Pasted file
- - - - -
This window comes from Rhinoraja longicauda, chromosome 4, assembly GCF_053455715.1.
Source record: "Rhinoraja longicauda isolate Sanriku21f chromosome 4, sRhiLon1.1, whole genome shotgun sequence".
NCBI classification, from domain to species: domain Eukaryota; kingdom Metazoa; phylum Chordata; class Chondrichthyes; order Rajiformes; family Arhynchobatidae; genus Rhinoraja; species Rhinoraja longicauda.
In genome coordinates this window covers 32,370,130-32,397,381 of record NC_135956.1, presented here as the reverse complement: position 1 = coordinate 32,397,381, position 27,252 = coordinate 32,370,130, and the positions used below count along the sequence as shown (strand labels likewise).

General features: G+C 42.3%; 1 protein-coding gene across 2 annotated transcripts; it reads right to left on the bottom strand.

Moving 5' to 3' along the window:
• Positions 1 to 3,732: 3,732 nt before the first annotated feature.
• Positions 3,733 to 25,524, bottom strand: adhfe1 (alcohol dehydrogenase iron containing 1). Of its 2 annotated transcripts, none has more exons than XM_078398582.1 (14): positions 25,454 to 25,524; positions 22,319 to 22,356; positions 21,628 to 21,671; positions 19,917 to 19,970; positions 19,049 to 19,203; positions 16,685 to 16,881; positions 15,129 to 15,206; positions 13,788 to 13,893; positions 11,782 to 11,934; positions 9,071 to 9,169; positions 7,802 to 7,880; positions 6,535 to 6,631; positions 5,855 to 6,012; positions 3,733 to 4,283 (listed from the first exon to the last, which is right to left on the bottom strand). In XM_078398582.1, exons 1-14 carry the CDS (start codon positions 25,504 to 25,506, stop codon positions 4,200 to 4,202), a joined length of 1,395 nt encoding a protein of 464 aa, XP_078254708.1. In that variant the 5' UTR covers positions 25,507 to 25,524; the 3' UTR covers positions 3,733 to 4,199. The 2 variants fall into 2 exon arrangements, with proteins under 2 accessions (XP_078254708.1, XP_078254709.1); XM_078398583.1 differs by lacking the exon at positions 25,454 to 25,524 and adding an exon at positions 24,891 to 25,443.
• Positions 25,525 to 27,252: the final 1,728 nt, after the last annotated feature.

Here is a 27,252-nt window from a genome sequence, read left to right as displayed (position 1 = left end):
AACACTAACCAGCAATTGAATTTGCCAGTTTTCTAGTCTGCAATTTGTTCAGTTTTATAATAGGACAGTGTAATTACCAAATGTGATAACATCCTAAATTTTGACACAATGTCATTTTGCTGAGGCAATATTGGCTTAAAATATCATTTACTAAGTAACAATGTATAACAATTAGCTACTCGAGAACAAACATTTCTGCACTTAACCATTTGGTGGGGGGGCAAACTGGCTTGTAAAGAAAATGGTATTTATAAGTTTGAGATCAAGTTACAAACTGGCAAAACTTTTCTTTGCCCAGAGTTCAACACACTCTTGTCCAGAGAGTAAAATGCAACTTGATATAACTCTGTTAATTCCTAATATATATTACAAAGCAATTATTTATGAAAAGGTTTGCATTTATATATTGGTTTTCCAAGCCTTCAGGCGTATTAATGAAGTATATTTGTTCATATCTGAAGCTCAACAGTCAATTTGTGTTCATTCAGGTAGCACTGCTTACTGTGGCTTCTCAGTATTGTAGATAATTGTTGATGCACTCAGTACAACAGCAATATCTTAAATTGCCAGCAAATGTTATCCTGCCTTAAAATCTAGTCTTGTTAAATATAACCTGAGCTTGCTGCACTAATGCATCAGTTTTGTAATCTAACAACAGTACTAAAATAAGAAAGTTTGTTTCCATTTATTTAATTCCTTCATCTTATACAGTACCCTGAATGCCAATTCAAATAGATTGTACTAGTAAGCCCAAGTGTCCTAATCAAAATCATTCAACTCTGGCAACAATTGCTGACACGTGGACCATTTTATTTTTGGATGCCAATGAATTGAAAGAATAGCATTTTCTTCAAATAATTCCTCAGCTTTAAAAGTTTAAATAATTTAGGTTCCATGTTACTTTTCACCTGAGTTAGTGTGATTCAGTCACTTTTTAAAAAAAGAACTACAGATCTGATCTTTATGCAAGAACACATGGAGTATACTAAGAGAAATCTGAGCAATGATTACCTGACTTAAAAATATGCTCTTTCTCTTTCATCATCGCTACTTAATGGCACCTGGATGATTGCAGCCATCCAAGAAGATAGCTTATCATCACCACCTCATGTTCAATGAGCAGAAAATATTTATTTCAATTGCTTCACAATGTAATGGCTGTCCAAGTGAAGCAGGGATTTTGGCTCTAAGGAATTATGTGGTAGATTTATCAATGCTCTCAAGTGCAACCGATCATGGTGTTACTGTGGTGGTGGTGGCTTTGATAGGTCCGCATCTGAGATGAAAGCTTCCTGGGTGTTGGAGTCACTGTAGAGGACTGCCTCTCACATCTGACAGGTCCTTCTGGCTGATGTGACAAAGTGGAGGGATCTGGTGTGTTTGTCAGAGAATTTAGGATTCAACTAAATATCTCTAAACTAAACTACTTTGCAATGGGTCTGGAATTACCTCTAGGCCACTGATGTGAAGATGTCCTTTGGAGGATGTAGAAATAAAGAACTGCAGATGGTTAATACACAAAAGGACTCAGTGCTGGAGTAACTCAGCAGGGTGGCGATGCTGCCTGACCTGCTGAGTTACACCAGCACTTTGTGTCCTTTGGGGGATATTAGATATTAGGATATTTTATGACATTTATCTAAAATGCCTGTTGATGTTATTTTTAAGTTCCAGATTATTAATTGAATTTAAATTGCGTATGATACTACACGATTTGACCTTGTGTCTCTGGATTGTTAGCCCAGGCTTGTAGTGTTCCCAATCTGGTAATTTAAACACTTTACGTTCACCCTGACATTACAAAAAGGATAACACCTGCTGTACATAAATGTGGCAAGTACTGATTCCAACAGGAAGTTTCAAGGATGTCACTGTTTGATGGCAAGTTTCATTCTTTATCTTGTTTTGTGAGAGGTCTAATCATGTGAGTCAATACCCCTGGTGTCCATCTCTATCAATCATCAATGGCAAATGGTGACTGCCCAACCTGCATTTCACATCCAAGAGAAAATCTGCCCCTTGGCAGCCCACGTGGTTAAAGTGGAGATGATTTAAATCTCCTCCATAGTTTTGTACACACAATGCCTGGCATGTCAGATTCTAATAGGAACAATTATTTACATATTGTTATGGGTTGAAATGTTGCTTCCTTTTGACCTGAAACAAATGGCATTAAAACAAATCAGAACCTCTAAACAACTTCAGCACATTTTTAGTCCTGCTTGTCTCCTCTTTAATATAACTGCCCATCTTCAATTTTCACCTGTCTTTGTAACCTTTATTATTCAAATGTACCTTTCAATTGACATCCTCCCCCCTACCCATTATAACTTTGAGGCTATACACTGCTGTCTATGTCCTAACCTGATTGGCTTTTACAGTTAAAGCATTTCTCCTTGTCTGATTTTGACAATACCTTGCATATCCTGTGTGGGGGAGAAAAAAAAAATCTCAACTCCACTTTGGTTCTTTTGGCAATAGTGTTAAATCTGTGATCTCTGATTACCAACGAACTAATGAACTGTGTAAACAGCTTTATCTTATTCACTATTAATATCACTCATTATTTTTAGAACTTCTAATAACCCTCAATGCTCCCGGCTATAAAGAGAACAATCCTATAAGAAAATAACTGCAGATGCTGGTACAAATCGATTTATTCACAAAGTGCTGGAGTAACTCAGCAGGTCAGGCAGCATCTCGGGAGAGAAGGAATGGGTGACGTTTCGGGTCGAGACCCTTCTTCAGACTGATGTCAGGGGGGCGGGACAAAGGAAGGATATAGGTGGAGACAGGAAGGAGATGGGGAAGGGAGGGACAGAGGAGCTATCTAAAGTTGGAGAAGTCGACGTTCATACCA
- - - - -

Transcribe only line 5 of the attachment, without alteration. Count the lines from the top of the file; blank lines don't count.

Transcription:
General features: G+C 42.3%; 1 protein-coding gene across 2 annotated transcripts; it reads right to left on the bottom strand.